NEW BRUNSWICK, N.J. — Phytophthora blight caused by Phytophthora capsici is one of the most economically important diseases in pepper, tomato, and cucurbit production in New Jersey. Each year for the past few decades Rutgers has evaluated new bell pepper cultivars and breeding lines for their resistance to P. capsici in field trials at the Rutgers Agricultural Research and Extension Center (RAREC) near Bridgeton, New Jersey, and in some years at research trials on farms near Vineland, NJ. The pathogen, an oomycete – ‘water mold’ is favored by warm weather and wet soils during the production season and can survive between seasons in the soil as oospores. Once found in a field, the pathogen can establish itself, and be very difficult to control even with the use of fungicides.
Fortunately, in bell pepper, phytophthora blight resistant/tolerant cultivars have been commercially-available for over 20 years now and have been used extensively by bell pepper growers throughout the state. Each year, as mentioned above, Rutgers evaluates these bell peppers for their resistance to P. capsici in heavily-infested fields as well as evaluate each for their fruit quality characteristics (e.g., color, wall thickness, number of lobes, and development of ‘silvering’). Some important points to remember. The pathogen is consistently evolving because of its sexual activity (i.e., mating types and oospore production). The more researchers look into the pathogen’s genetic diversity, the more they seem to find.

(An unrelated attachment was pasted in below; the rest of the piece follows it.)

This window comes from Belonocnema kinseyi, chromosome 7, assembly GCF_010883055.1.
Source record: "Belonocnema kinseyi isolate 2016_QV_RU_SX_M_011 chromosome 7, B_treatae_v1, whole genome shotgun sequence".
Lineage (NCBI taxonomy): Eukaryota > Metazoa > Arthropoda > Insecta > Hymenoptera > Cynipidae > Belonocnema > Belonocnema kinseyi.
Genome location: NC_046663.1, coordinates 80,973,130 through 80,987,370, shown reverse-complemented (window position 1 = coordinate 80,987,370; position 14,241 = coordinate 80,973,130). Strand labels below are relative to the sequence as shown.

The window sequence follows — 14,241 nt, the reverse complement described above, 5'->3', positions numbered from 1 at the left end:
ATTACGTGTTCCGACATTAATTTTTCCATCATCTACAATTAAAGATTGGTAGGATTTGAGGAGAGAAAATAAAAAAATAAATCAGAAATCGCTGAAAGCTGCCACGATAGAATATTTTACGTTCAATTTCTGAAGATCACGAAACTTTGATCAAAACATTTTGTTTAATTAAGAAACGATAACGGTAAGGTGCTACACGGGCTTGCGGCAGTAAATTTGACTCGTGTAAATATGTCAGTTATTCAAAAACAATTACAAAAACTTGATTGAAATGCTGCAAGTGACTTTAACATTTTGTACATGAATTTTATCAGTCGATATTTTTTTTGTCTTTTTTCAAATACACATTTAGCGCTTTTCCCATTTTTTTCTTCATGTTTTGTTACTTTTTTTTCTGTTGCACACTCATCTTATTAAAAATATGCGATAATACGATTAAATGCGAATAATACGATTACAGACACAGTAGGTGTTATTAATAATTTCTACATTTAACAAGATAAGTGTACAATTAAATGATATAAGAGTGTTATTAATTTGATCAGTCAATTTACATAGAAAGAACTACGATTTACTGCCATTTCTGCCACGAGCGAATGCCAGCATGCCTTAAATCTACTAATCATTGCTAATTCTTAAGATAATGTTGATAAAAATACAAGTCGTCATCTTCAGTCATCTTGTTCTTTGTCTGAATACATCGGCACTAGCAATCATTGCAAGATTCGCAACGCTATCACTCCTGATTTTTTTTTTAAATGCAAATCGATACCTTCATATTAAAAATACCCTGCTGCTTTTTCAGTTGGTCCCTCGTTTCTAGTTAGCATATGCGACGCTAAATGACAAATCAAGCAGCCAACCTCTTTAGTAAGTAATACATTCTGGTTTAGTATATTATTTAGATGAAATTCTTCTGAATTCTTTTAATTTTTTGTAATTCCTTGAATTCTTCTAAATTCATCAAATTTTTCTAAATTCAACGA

The pathogen can develop resistance to important fungicides. Insensitivity to mefenoxam and copper resistance have been know for a very long time. Finally, phytophthora resistant cultivars such as Paladin which have been used extensively in southern New Jersey for the past 20 years appear to be breaking down. Over the past few years a number of new phytophthora resistant/tolerant bell peppers with new sources of genetic resistance have been released and evaluated by Rutgers. Some of these new bell peppers also have varying levels of resistance to bacterial leaf spot, with one – ‘Playmaker’ having X10R resistance to bacterial leaf spot and tolerance to P. capsici. Because of the increased reports of bacterial leaf spot and copper resistance in recent years and the difficulty in controlling it alone, all bell peppers grown in NJ at some point will need to have to have X10R resistance and phytophthora blight resistance. Importantly, for organic bell pepper growers, if you have not already done so, you should be evaluating these new lines to see if they meet your needs. The easiest way to mitigate both diseases are to start with genetic resistance.
Below are the bell pepper variety reports going back to 2005 for review.
For more information on recommended bell pepper cultivars please visit the Pepper Section in the 2020/2021 Mid-Atlantic Commercial Vegetable Productions Recommendations Guide.
–Andy Wyenandt and Wesley Kline, Rutgers University